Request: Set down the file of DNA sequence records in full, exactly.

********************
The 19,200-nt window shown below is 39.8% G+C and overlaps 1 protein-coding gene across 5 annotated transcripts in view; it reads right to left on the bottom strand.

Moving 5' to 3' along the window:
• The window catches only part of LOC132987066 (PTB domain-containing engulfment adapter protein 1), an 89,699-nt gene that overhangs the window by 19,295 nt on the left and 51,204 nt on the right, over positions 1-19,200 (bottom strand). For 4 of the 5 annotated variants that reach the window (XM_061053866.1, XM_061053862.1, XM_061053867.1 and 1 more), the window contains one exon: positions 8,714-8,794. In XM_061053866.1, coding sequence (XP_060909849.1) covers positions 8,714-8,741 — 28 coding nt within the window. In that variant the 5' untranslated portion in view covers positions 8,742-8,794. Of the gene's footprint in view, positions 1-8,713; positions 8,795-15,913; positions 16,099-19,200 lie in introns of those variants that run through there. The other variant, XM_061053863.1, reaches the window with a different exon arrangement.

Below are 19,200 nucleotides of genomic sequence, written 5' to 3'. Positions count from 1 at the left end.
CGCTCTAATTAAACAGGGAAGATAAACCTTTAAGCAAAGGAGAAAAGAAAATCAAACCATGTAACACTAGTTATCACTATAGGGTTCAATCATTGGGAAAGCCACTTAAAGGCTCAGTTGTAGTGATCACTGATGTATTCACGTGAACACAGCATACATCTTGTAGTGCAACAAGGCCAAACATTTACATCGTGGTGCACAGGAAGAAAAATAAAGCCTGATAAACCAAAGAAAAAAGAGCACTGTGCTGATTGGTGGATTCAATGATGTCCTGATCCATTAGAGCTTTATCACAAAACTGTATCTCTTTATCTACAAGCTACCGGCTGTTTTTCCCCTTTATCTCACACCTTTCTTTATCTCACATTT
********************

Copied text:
The 19,200-nt window shown below is 39.8% G+C and overlaps 1 protein-coding gene across 5 annotated transcripts in view; it reads right to left on the bottom strand.

Moving 5' to 3' along the window:
• The window catches only part of LOC132987066 (PTB domain-containing engulfment adapter protein 1), an 89,699-nt gene that overhangs the window by 19,295 nt on the left and 51,204 nt on the right, over positions 1-19,200 (bottom strand). For 4 of the 5 annotated variants that reach the window (XM_061053866.1, XM_061053862.1, XM_061053867.1 and 1 more), the window contains one exon: positions 8,714-8,794. In XM_061053866.1, coding sequence (XP_060909849.1) covers positions 8,714-8,741 — 28 coding nt within the window. In that variant the 5' untranslated portion in view covers positions 8,742-8,794. Of the gene's footprint in view, positions 1-8,713; positions 8,795-15,913; positions 16,099-19,200 lie in introns of those variants that run through there. The other variant, XM_061053863.1, reaches the window with a different exon arrangement.

Below are 19,200 nucleotides of genomic sequence, written 5' to 3'. Positions count from 1 at the left end.
CGCTCTAATTAAACAGGGAAGATAAACCTTTAAGCAAAGGAGAAAAGAAAATCAAACCATGTAACACTAGTTATCACTATAGGGTTCAATCATTGGGAAAGCCACTTAAAGGCTCAGTTGTAGTGATCACTGATGTATTCACGTGAACACAGCATACATCTTGTAGTGCAACAAGGCCAAACATTTACATCGTGGTGCACAGGAAGAAAAATAAAGCCTGATAAACCAAAGAAAAAAGAGCACTGTGCTGATTGGTGGATTCAATGATGTCCTGATCCATTAGAGCTTTATCACAAAACTGTATCTCTTTATCTACAAGCTACCGGCTGTTTTTCCCCTTTATCTCACACCTTTCTTTATCTCACATTT